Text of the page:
So, while overclocking, always start with frequency only and move with small steps every single time while monitoring temperatures to ensure that you’re fine. Most chips can go up to 95C before shutting down. But, the cooler that you can go, the better. I personally prefer staying under 70C at all time. Though technically speaking, anything up to 80-83C is generally considered “perfectly safe”.
Voltage and VRMs
After that comes voltage. And voltage can definitely shorten the lifespan of your components – depending on how much you’re pushing into them.
This is a highly controversial topic. But, most people agree that:
- 1.3V core voltage is the safe level for 24/7 operation
- 1.4V up to 1.45V is still relatively safe but may slightly degrade the lifespan of the CPU
- And anything above that is getting dangerous and will definitely have an impact on the lifespan of the processor
Note: Do keep in mind that the safe levels differ from CPU to CPU.
Then you also have VRMs (Voltage Regulator Modules). Those are the tiny things that you see around the CPU on your motherboard and they are responsible for providing stable voltage to the processor. If those are crappy, then they may not be able to handle overclocking which can lead to crashes, slowdowns, or even motherboard/CPU failures.
That being said, AMD users may be the only ones who have to worry about it since their chips are overlocked regardless of which motherboard you use. While Intel, on the other hand, only allows you to overclock on specific motherboards that meet the requirements for overclocking.
Summary: If you know what you’re doing, then overclocking is relatively safe. But, it still poses a few dangers. While we’re on this subject, let us not forget to mention that overclocking is NOT recommended for professionals. You don’t want your PC crashing while you’re working on something and losing all progress.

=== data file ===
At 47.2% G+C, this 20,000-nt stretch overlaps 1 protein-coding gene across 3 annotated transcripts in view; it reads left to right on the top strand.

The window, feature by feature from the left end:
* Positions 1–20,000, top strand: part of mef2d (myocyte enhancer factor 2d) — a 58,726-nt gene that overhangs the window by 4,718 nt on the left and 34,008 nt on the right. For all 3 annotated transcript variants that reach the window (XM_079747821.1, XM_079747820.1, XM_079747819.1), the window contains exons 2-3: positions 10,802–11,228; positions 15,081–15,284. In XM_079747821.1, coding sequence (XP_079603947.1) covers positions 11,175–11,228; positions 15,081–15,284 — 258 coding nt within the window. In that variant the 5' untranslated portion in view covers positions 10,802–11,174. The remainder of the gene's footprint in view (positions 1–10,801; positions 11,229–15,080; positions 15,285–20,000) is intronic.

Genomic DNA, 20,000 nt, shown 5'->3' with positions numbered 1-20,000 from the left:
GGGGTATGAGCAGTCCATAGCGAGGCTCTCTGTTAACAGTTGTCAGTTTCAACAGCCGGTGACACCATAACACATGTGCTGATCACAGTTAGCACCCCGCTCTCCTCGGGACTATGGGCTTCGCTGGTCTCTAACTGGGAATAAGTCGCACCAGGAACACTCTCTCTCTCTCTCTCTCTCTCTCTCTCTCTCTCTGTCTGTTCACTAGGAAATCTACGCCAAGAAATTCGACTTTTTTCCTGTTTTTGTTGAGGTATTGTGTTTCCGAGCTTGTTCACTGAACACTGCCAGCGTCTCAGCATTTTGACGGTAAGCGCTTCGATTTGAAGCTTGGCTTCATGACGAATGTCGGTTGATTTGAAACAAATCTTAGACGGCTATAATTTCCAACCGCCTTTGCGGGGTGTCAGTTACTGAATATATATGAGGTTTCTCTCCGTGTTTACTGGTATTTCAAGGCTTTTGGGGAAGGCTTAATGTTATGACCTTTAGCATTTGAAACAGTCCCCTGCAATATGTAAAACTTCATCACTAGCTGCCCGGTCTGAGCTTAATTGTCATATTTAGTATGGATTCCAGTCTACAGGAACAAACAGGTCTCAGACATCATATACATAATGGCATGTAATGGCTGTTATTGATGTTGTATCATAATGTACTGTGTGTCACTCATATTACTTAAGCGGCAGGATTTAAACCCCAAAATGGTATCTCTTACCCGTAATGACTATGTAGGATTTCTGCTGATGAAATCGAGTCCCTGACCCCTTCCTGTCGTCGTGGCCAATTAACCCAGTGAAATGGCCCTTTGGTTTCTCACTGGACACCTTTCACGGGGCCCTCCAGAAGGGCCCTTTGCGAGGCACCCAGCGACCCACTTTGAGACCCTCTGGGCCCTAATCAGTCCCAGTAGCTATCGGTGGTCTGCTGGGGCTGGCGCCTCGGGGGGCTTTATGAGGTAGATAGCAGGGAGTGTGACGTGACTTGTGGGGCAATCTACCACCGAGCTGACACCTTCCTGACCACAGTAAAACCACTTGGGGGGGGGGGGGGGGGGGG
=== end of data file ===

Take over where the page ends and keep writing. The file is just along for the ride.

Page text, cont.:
Does Overclocking Cost Me Anything?
Technically speaking, overclocking is free performance. Practically speaking, it costs you so much that you may as well spend that money on a better CPU in the first place.
See, as mentioned above, one of the things that can damage your components while overclocking is heat. And in order to keep everything cool, you need to spend money on cooling solutions like:
- A 3rd party CPU cooler
- Good case fans
- Maybe even a new case that’s focused on cooling
Not to mention that overclocking is a time-consuming process and you know what they say: “Time is money”. For all the time and money that you spend on overclocking, you may as well save your money, spend your time working, and get a Ryzen 7 instead of a Ryzen 5 which will deliver much better performance without you having to worry about damaging the chip.
So, if things are like that, then why is it that so many people love overclocking? Well, first of all, it’s situational. Maybe you already have your CPU for a few years now and you’re trying to squeeze every bit of performance out of it without buying a new chip or something.
Other than that, it’s also a hobby. Some people just love doing this stuff not so much for the performance that they are getting, but because it’s fun.
Questions that were answered today:
- What is overclocking?
- Is it harmful?
- Does it cost me anything?
If you’ve got any more questions, then let us and everyone else know about them in the comments section down below! The WTLS team will try to get back to you as soon as possible along with the rest of our community.